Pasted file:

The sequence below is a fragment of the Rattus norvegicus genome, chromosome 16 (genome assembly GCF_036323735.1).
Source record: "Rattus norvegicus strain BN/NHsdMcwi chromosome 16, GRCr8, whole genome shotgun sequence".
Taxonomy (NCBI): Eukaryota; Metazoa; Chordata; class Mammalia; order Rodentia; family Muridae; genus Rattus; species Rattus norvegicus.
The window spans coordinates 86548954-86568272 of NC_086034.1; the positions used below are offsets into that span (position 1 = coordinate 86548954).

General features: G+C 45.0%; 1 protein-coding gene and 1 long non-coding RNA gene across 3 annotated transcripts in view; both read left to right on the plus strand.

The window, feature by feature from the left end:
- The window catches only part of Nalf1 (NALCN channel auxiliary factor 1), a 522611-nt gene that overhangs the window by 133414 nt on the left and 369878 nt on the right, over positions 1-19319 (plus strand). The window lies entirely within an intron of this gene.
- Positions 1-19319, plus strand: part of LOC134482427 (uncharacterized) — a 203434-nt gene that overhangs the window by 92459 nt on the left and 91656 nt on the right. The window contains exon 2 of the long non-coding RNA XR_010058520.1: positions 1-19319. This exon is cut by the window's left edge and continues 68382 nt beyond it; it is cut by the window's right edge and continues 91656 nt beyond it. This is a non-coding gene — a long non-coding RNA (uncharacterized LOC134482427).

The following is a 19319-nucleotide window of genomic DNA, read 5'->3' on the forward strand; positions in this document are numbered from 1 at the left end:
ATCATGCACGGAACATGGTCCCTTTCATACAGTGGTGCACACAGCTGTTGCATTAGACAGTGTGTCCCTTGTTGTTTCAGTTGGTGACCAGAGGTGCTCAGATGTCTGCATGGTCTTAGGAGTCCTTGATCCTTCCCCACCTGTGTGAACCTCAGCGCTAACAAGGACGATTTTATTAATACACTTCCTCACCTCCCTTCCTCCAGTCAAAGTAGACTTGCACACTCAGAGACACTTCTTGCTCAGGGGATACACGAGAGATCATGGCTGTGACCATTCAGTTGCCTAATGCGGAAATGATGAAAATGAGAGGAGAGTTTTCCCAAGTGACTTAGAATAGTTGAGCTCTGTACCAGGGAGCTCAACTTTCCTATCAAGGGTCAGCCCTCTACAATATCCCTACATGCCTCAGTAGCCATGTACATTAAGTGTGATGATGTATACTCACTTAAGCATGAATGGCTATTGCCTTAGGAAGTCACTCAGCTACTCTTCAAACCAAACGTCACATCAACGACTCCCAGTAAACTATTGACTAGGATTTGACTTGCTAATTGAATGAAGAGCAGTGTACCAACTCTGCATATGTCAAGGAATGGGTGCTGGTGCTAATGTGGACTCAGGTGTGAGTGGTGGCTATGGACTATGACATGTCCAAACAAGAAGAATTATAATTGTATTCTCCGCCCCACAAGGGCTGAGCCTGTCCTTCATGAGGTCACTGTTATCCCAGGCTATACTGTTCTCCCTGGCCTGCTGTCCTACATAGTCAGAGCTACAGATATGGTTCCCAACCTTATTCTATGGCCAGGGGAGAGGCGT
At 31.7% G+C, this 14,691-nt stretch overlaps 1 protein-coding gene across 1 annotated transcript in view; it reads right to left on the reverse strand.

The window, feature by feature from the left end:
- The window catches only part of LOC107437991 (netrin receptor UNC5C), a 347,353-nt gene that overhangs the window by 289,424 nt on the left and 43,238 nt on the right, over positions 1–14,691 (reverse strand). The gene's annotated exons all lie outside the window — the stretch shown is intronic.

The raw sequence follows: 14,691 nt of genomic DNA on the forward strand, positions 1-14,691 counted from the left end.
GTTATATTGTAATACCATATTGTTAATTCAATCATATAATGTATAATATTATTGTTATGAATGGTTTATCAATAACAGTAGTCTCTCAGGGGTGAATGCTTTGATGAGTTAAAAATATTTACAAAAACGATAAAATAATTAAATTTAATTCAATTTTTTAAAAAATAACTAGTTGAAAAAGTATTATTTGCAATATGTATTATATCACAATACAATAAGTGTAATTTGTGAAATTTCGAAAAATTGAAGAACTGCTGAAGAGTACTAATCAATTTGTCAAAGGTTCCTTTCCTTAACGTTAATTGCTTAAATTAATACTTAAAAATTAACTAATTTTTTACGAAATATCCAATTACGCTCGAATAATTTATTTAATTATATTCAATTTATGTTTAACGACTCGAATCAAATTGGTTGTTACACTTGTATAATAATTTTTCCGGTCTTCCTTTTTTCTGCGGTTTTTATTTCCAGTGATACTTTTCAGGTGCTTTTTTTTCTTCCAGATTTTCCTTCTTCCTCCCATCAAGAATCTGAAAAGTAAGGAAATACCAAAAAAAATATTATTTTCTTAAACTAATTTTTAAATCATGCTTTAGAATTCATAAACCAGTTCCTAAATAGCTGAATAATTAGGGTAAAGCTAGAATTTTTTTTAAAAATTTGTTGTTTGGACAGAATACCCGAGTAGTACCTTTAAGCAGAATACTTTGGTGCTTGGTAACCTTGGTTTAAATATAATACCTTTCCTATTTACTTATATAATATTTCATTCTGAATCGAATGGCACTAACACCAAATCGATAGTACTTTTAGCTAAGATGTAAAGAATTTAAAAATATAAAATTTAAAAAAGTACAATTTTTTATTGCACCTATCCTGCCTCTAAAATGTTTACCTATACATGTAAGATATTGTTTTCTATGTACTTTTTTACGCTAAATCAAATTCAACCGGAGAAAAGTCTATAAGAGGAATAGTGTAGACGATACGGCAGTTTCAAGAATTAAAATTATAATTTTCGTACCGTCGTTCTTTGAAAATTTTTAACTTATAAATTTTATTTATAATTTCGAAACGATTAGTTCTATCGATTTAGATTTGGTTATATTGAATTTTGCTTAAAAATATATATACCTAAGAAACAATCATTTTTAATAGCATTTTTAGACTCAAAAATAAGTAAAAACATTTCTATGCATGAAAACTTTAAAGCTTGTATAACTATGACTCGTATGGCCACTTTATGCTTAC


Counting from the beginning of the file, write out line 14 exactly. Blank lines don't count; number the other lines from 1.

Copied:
The raw sequence follows: 14,691 nt of genomic DNA on the forward strand, positions 1-14,691 counted from the left end.